within a cache-line. For our example,
$R_{SS} = ker H_s = ker \left[ \begin{array}{cc} 1& 0\\ 0 & 0 \end{array} \right] = span\{(0,1)\}$.
Group temporal reuse occurs when two different array accesses read or write the
same storage location in different iterations. For our example, $R_{GT} = span\{(1,0),(0,1)\}$.
Finally, if two memory accesses refer to the same cache line in the same iteration then there
is group-spatial reuse. In our example, there is group-spatial reuse between {\tt A[i,j]} and
{\tt A[i,j-1]}, therefore $R_{GS} = span\{(0,1)\}$.
After reuse analysis, the authors apply the SRP algorithm to determine a unimodular transformation
that will make all loops experiencing reuse tileable. In our example, both loops experience reuse
and the loop nest is already tileable.
{\bf How does the paper support or otherwise justify the
conclusions it reaches? } \\
They implement their algorithm in the SUIF compiler.
Using the SUIF compiler they
generate serial and parallel code for the SGI 4D/380 for the following benchmarks:
LU kernel on 1, 4, and 8 processors using a matrix of size 500x500
and tile sizes of 32x32 and 64x64 and
SOR kernel on 500x500 matrix for 30 time steps.
For SOR the wavefront version exploits fine-grained parallelism, but results in
bad performance due to bad data locality.
The 2D tiling for SOR results in better performance than wavefront,
but doesn't exploit temporal reuse along the outermost time stepping loop.
The 3D tile version results in the best performance.
{\bf What problems are explicitly or implicitly left as future research questions?} \\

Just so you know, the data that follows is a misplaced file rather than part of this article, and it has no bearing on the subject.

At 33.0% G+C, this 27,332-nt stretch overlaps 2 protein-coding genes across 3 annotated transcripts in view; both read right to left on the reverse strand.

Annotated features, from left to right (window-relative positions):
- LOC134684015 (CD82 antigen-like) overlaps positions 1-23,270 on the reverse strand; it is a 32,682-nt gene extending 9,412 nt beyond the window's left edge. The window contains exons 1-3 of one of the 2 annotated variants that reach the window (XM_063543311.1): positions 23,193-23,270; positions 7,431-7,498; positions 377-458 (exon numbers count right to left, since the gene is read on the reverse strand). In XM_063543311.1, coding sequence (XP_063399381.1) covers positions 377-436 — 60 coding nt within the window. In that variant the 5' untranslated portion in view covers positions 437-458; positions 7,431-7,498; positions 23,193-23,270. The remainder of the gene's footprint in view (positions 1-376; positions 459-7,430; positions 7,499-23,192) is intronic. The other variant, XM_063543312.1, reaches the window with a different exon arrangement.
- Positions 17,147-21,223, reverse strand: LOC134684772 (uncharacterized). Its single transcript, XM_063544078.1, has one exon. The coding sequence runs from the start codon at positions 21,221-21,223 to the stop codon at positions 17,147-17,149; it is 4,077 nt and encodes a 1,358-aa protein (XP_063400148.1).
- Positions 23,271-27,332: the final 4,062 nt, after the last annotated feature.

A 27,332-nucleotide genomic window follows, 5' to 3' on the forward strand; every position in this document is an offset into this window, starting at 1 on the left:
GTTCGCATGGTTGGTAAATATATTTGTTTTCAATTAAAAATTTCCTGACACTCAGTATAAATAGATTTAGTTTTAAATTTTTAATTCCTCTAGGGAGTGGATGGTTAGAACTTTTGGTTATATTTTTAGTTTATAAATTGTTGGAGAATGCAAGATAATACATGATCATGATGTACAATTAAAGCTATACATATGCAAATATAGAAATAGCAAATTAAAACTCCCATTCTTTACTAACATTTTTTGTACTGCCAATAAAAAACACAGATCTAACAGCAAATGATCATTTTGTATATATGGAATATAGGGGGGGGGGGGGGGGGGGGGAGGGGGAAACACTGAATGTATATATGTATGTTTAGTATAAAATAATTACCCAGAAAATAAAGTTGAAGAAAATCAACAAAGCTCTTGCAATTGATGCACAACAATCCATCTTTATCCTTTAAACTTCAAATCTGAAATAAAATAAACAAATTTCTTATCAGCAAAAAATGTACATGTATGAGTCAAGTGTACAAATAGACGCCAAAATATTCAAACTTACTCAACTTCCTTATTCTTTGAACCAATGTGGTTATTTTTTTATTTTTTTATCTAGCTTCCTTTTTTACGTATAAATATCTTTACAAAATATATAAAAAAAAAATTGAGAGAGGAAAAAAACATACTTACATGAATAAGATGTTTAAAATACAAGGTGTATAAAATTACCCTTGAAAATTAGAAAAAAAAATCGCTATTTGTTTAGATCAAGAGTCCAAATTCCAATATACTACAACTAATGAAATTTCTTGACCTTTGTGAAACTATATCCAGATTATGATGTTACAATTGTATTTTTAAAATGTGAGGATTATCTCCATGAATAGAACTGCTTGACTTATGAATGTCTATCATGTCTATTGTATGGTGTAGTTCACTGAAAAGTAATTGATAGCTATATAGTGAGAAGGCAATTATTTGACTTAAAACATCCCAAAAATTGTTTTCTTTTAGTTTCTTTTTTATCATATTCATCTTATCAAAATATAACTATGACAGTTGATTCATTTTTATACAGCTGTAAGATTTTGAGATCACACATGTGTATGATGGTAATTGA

At the end of section 5, the authors suggest that the performance of their SRP algorithm
could be improved with a branch and bound formulation.
Other research questions that arise from this paper are as follows:
\begin{itemize}
\item How should the tile sizes be selected? Here they select the tile size so that it is smaller than the cache size, and they apply copying to handle collisions in the cache. Specific guidance
for the tile size and when copying should occur is possible future research.
\item After performing tiling, what set of transformations should be performed
to further improve performance? They perform some optimizations by hand
such as inner loop unrolling, but they do not provide a model for guiding the
application of such optimizations.
\item What is the relationship between storage reuse, data locality, and parallelism?
This paper assumes that the mapping of computation to storage is set. What if we
were selecting the storage mapping as well as the schedule in order to maximize storage
reuse and data locality and effectively exploit parallelism?
\end{itemize}
{\bf How does the paper address the questions we are asking about programming models this semester? }\\
Many researchers in the parallel programming model communities have been recommending that programming models
enable some way to express locality properties in algorithms~\cite{Chapman02, Nikolopoulos00,Terboven08}.
Languages like X10~\cite{Charles2005} and Chapel~\cite{Callahan04,Chamberlain07} have concepts like locales to do such a thing.
The paper being reviewed~\cite{WL91a} is suggesting a technique that tiles
loops to improve the data locality. Their approach was originally developed to be incorporated into a compiler
and therefore not exposed to the programmer. Current research~\cite{Hartono-2009,Yi07,CHILL09} is investigating ways
to expose performance transformations like tiling to the performance programmer. The approaches currently being
proposed are along the lines of separate scripting languages and/or pragmas.
I think we should consider
enabling transformations like tiling in the main programming model, but provide some form of encapsulation.
Chapel iterators~\cite{Joyner06} enable the orthogonal specification of a tiled loop schedule, but it places to
much of the effort on the programmer. How could we provide orthogonal encapsulation of tiling while having the
compiler do most of the difficult code generation work?